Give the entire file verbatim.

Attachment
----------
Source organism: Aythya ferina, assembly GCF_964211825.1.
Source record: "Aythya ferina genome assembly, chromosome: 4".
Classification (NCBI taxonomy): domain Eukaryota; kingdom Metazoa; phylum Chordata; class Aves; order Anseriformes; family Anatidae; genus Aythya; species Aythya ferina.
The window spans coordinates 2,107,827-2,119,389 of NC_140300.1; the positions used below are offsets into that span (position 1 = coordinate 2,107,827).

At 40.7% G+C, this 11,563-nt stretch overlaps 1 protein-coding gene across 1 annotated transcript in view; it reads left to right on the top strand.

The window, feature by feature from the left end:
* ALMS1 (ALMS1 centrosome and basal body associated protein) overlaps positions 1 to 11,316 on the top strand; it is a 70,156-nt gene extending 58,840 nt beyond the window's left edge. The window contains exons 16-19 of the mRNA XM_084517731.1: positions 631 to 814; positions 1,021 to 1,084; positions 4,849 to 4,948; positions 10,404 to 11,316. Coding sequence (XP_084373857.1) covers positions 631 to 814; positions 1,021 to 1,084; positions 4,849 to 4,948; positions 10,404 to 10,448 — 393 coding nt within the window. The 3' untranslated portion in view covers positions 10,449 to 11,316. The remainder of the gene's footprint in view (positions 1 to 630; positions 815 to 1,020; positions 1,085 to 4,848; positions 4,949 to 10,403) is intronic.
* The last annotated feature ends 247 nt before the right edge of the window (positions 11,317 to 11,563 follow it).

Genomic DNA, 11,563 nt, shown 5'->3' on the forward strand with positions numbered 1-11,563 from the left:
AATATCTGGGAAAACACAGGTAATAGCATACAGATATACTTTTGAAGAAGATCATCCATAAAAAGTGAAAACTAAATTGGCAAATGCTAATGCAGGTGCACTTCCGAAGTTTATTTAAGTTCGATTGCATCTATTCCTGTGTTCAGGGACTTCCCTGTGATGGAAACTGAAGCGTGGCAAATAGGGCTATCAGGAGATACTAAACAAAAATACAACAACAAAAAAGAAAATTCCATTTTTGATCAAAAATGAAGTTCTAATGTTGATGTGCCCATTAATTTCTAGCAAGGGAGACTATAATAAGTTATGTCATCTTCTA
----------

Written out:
Source organism: Aythya ferina, assembly GCF_964211825.1.
Source record: "Aythya ferina genome assembly, chromosome: 4".
Classification (NCBI taxonomy): domain Eukaryota; kingdom Metazoa; phylum Chordata; class Aves; order Anseriformes; family Anatidae; genus Aythya; species Aythya ferina.
The window spans coordinates 2,107,827-2,119,389 of NC_140300.1; the positions used below are offsets into that span (position 1 = coordinate 2,107,827).

At 40.7% G+C, this 11,563-nt stretch overlaps 1 protein-coding gene across 1 annotated transcript in view; it reads left to right on the top strand.

The window, feature by feature from the left end:
* ALMS1 (ALMS1 centrosome and basal body associated protein) overlaps positions 1 to 11,316 on the top strand; it is a 70,156-nt gene extending 58,840 nt beyond the window's left edge. The window contains exons 16-19 of the mRNA XM_084517731.1: positions 631 to 814; positions 1,021 to 1,084; positions 4,849 to 4,948; positions 10,404 to 11,316. Coding sequence (XP_084373857.1) covers positions 631 to 814; positions 1,021 to 1,084; positions 4,849 to 4,948; positions 10,404 to 10,448 — 393 coding nt within the window. The 3' untranslated portion in view covers positions 10,449 to 11,316. The remainder of the gene's footprint in view (positions 1 to 630; positions 815 to 1,020; positions 1,085 to 4,848; positions 4,949 to 10,403) is intronic.
* The last annotated feature ends 247 nt before the right edge of the window (positions 11,317 to 11,563 follow it).

Genomic DNA, 11,563 nt, shown 5'->3' on the forward strand with positions numbered 1-11,563 from the left:
AATATCTGGGAAAACACAGGTAATAGCATACAGATATACTTTTGAAGAAGATCATCCATAAAAAGTGAAAACTAAATTGGCAAATGCTAATGCAGGTGCACTTCCGAAGTTTATTTAAGTTCGATTGCATCTATTCCTGTGTTCAGGGACTTCCCTGTGATGGAAACTGAAGCGTGGCAAATAGGGCTATCAGGAGATACTAAACAAAAATACAACAACAAAAAAGAAAATTCCATTTTTGATCAAAAATGAAGTTCTAATGTTGATGTGCCCATTAATTTCTAGCAAGGGAGACTATAATAAGTTATGTCATCTTCTA